Many people are sold a variable annuity with the understanding they will receive a lifetime income stream, which sounds like a good idea when planning for retirement.
The truth is there usually is a big price to pay when it comes to variable annuities. The biggest drawbacks include the fees and the potential to lose value based on the performance of the subaccounts invested in the stock market.
Variable Annuity Fees
Many variable annuities are sold with an income rider guaranteeing a 6% increase every year for the income account, which is the account you will receive income from. What most people fail to understand is this rider fee can range from 0.25% to 1% of the account value.
Additionally, there are other fees for variable annuities, like a mortality and expense fee, which, according to Investopedia, averages 1.25%. More fees include subaccount fees, which are the fees for each subaccount (the investment choices inside the annuity). These fees can range between 0.65% and 1.5%, with the average fee at 0.97%. Another fee is the administration fee, which typically averages 0.28%.
Overall, the average fee for a variable annuity with an income rider is 3.5%, and if you have an additional death benefit rider fee, this can drive the average fee in a variable annuity to 4%.
Another drawback with a variable annuity is when you begin receiving income from the income account, the insurance company holding the variable annuity will restrict how much income you can receive. This is called the payout rate, which is typically 5%.
Variable annuities have a poor cost basis because when your variable annuity is left to your beneficiary, they will have several options to pay taxes on the entire contract value that has grown from the time you initially purchased the variable annuity. The cost basis does not step up when a variable annuity is inherited, unlike other securities and stocks.
Also, you may be able to transfer your money between funds, but you may incur fees as a result of this transfer. Unlike fixed and index annuities, there is no guarantee you will earn interest on your investment.
It is important to note the higher costs and fees of a variable annuity can make a huge difference in investment returns over the course of many years of saving and investing for retirement. By retirement age, insurance fees and other detriments of variable annuities can cause tremendous percentage loss of the potential growth in a retirement investor’s account value, compared to straight investment products like exchange traded funds or mutual funds. Lack of proper disclosure is often also a big problem with variable annuities.
There is a lot of confusion for many who bought variable annuities. Variable annuities are complex instruments with many moving parts that aren’t always adequately explained or even understood by the agent. Also, people who purchase variable annuities don’t often understand the tax ramifications and often are told variable annuities are “safe,” which is not accurate.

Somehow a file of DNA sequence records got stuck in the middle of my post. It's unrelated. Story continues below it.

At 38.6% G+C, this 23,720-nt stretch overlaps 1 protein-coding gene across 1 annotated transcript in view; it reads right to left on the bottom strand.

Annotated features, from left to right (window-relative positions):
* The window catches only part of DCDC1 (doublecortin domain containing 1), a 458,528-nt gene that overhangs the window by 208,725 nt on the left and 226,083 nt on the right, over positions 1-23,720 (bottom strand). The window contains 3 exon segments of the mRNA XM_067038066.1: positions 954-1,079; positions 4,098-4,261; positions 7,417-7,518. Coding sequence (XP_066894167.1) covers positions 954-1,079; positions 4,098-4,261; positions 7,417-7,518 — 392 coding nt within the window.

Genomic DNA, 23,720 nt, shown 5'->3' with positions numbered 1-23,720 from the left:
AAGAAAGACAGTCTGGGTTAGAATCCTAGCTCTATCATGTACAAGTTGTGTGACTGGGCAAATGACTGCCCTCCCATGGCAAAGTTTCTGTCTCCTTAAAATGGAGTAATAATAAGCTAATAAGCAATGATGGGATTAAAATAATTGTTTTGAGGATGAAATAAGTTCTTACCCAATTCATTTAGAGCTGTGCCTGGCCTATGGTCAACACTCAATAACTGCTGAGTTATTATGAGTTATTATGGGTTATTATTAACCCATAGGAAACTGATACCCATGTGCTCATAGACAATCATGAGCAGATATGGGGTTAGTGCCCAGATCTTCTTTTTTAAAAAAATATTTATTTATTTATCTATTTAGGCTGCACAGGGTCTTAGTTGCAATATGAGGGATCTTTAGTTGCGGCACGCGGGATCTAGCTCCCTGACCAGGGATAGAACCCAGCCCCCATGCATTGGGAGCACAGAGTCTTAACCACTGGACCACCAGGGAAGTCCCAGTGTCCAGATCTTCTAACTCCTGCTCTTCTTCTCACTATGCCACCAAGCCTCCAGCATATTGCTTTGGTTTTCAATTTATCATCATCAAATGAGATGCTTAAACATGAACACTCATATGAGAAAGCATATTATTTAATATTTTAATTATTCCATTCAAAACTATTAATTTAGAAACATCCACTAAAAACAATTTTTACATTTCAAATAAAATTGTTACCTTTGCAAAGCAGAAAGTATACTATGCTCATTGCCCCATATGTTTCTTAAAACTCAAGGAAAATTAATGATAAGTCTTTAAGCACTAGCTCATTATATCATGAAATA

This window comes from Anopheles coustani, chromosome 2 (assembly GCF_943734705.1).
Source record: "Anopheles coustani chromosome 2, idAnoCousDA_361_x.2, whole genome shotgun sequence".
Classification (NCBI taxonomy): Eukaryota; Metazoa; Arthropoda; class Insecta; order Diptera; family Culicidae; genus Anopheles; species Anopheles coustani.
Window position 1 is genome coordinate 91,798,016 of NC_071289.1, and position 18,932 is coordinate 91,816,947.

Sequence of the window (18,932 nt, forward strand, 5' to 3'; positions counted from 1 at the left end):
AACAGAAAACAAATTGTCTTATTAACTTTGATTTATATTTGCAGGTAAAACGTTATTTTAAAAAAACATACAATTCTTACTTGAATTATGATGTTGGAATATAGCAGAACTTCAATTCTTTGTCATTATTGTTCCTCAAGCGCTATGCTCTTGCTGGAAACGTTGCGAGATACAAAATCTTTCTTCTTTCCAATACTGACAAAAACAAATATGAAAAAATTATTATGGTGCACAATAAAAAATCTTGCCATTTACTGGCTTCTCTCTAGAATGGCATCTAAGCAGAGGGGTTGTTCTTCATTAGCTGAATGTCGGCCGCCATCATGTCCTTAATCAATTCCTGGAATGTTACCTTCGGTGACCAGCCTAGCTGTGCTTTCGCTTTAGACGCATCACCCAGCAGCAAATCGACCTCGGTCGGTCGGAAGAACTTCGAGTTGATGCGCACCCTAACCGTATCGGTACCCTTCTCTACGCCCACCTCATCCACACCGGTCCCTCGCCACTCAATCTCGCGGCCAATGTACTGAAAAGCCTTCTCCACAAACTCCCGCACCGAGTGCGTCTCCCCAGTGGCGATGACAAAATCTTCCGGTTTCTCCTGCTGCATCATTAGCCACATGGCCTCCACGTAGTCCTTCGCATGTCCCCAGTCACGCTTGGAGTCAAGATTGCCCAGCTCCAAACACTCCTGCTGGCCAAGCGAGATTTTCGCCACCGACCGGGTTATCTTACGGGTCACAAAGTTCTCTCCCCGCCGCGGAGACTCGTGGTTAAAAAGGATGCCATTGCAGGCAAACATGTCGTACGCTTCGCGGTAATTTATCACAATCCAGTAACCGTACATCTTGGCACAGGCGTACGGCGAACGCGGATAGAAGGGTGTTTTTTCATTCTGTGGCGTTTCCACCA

The Securities and Exchange Commission (SEC) and the Financial Industry Regulatory Authority (FINRA) also regulate sales of variable insurance products. The SEC explains in its investor protection materials, “If you are investing in a variable annuity through a tax-advantaged retirement plan, you will get no additional tax advantage from the variable annuity.” FINRA says, “Investing in a variable annuity within a tax-deferred account, such as an individual retirement account (IRA) may not be a good idea. Since IRAs are already tax-advantaged, a variable annuity will provide no additional tax savings. It will, however, increase the expense of the IRA, while generating fees and commissions for the broker or salesperson.”
There isn’t a valid reason to justify all the negative aspects of a variable annuity when there are so many other choices for your retirement funds that can offer you added peace of mind and avoid the fees and potential losses that come with a variable annuity.
Alternatively, there are annuities that are safe from market risk and don’t come with built-in fees. There are fixed annuities that pay a fixed rate of interest for a set period, and index annuities that receive interest credits from indexes like the S&P 500. Index annuities are like a hybrid in that they protect your money from losses in the market like a fixed annuity but have the potential to receive higher interest credits from stock market indexes.
Today, there are index annuities that have other index choices from such well-known companies like Goldman Sachs and Morningstar and offer asset class diversification, which is a key factor when it comes to investing for retirement. The best advice is to make sure you have all the information about all the choices available when it comes to annuities. Seek the advice of a fiduciary advisor who has extensive knowledge of annuities and retirement planning.